Another week, another week in search, here we bring you the roundup of everything, SEO, PPC, Social and more…
TikTok “fundamentally parasitic” says Reddit CEO
TikTok is one of the hottest social media platforms but the CEO of Reddit had some harsh words for the popular app, calling it “fundamentally parasitic” at an event Wednesday.
The comments from Reddit CEO and co-founder Steve Huffman were some of the more controversial offered up during a panel discussion with former public policy exec Elliot Schrage and former Facebook VP of Product Sam Lessin. During a brief conversation about the feature innovations of TikTok, Huffman pushed back hard on the notion that Silicon Valley startups had something to learn from the app.
“Maybe I’m going to regret this, but I can’t even get to that level of thinking with them,” Huffman said. “Because I look at that app as so fundamentally parasitic, that it’s always listening, the fingerprinting technology they use is truly terrifying, and I could not bring myself to install an app like that on my phone.”
“I actively tell people, ‘Don’t install that spyware on your phone,’” he later added.
Google Mobile-First indexing to be applied to all sites within a year
Google is sending out notices via Google Search Console with “Mobile-First indexing issues detected” alerts. In those emails it communicates the issues Google has when it comes to moving that site over to Mobile-First indexing. It also says “Google expects to apply Mobile-First indexing to all websites in the next six to twelve months.”
It is clear that Google is trying to be proactive and notify sites that are not yet moved over to Mobile-First indexing with specific advice on what those sites need to do to become Mobile-First indexing ready.
New local SERPs live in Europe
In April 2019, Google was experimenting with a new local SERPs that highlighted alternative directory sources for the same query. At the time, we saw an example in the wild for Germany. Now, an updated version of the SERPs featuring branded directory buttons appears to be live in the UK, Belgium, Spain, Greece, and France – if not already throughout Europe.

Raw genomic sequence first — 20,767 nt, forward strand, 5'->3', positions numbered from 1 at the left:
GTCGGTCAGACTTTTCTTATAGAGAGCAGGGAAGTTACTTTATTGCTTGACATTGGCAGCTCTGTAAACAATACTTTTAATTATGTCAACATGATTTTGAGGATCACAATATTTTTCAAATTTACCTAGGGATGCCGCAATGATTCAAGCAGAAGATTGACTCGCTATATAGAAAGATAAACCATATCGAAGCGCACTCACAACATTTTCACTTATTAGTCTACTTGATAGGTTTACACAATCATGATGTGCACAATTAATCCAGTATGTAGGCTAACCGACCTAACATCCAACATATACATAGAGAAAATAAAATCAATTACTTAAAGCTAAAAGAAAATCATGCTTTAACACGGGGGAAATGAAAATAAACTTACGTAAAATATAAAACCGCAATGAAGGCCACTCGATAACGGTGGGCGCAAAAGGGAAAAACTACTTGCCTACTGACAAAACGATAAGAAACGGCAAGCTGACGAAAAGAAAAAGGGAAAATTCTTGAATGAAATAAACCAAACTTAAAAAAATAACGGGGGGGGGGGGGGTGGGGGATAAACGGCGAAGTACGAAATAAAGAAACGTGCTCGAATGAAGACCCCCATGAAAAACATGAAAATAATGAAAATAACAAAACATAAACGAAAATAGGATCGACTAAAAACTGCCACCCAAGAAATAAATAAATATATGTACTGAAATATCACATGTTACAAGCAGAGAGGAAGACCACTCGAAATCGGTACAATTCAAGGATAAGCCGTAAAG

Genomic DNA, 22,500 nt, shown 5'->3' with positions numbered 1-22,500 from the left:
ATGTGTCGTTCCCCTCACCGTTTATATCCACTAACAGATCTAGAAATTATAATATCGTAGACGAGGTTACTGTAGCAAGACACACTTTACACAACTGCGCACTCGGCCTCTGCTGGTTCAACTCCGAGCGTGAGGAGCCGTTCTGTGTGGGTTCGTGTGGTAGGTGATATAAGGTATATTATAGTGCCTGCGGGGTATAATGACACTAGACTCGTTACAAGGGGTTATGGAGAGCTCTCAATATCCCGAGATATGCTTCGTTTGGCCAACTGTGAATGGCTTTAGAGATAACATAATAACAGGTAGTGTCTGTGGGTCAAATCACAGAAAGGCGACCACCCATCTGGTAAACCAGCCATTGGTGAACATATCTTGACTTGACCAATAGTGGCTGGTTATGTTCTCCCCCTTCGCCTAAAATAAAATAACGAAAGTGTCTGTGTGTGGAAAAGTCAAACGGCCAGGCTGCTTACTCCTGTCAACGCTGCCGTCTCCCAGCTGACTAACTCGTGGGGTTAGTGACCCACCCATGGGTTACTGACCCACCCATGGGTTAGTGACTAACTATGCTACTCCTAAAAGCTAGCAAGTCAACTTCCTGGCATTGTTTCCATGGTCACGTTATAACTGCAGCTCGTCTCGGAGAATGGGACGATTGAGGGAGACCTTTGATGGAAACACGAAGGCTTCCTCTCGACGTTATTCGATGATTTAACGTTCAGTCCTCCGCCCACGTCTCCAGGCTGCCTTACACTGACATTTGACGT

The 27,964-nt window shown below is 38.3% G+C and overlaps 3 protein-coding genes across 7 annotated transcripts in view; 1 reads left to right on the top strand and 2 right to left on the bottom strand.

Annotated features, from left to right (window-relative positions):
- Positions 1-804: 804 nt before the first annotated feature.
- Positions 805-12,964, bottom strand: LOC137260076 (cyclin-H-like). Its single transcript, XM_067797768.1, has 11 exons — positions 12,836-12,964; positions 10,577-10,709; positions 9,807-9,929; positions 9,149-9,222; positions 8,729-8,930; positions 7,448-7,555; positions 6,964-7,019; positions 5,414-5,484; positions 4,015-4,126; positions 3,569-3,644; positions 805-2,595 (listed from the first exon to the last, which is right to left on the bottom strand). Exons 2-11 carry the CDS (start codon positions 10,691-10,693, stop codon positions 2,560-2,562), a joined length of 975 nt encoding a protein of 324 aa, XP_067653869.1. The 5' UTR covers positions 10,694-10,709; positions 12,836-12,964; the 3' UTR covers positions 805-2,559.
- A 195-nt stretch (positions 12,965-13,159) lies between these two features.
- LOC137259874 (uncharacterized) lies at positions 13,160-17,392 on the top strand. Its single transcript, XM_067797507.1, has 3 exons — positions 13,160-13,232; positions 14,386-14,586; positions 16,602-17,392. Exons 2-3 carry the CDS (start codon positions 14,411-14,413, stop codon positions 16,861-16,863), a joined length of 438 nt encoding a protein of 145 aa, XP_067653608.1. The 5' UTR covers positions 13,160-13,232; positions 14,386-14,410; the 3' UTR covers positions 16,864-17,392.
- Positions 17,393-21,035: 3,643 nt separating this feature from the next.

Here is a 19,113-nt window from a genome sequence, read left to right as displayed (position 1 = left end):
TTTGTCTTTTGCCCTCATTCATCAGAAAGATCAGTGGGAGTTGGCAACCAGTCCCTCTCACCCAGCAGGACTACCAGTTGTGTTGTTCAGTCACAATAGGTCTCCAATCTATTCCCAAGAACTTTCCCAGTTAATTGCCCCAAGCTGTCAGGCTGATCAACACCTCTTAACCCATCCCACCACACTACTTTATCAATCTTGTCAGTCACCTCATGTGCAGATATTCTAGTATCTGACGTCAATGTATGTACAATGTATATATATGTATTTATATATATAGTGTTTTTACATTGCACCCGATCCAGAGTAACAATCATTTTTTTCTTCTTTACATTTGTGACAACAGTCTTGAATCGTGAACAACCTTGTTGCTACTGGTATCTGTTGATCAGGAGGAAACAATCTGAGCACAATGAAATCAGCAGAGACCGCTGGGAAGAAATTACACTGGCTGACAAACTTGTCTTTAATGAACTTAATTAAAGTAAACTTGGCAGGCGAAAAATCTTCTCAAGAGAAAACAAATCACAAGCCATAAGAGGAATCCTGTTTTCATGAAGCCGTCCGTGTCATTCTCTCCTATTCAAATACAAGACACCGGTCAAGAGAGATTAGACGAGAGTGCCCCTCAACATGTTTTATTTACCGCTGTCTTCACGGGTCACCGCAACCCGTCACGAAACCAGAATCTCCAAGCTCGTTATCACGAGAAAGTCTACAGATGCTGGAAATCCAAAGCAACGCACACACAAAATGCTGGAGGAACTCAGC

This change in the SERPs grows out of Google’s continuing effort to comply with the European Commission’s antitrust decision in shopping search. It’s also an attempt by the company to preempt a separate antitrust action in local search.
Yelp previously criticised these types of screens as a return to Google’s “rival links” remedy, which was originally proposed in 2013 and ultimately rejected by the European Commission.
It remains to be seen whether this approach is acceptable to the European Commission. Part of that will depend on whether the buttons drive meaningful traffic to these publishers. If so it could revive the fortunes of at least some of them, which have continued to see declining traffic as Google My Business and zero-click search grab more user focus and engagement.
Facebook’s “Pronunciations” program aimed at speech recognition tech
In an attempt to improve its speech recognition technology, Facebook is recruiting users to be part of its “Pronunciation” program connected to the company’s Viewpoints market research app. Facebook is asking qualifying participants to record the phrase “Hey Portal” followed by the name of a friend from their friends list. Users who qualify to be part of the program will earn up to $5 for voice recordings, reports The Verge. The $5 payment is earned via points collected within the Viewpoints app, and the program is open to U.S. users over the age of 18 who have, at least, 75 connections on Facebook.
Twitter testing new tools to fight misinformation
As the 2020 election draws nearer, Twitter is experimenting with a new feature to help curb misinformation on the platform. The site is trying out brightly coloured labels that are placed beneath lies and misinformation shared by politicians and public figures, reports NBC News.
The company confirmed to NBC that the labels are “one possible iteration” of new policies it plans to launch on March 5. A Twitter spokesperson told NBC, “We’re exploring a number of ways to address misinformation and provide more context for tweets on Twitter.”
A new way to thread Tweets
In other Twitter news, the site is rolling out a feature that lets you add, “A new thought to an old Tweet” so that you can thread Tweets posted days apart. To access the feature, compose a Tweet on the mobile app, and then, before posting, pull down on the composer window to view older Tweets and an option to “Continue thread” — from there you can select a previous Tweet to continue the thread. The feature is rolling out slowly on iOS, according to TechCrunch.
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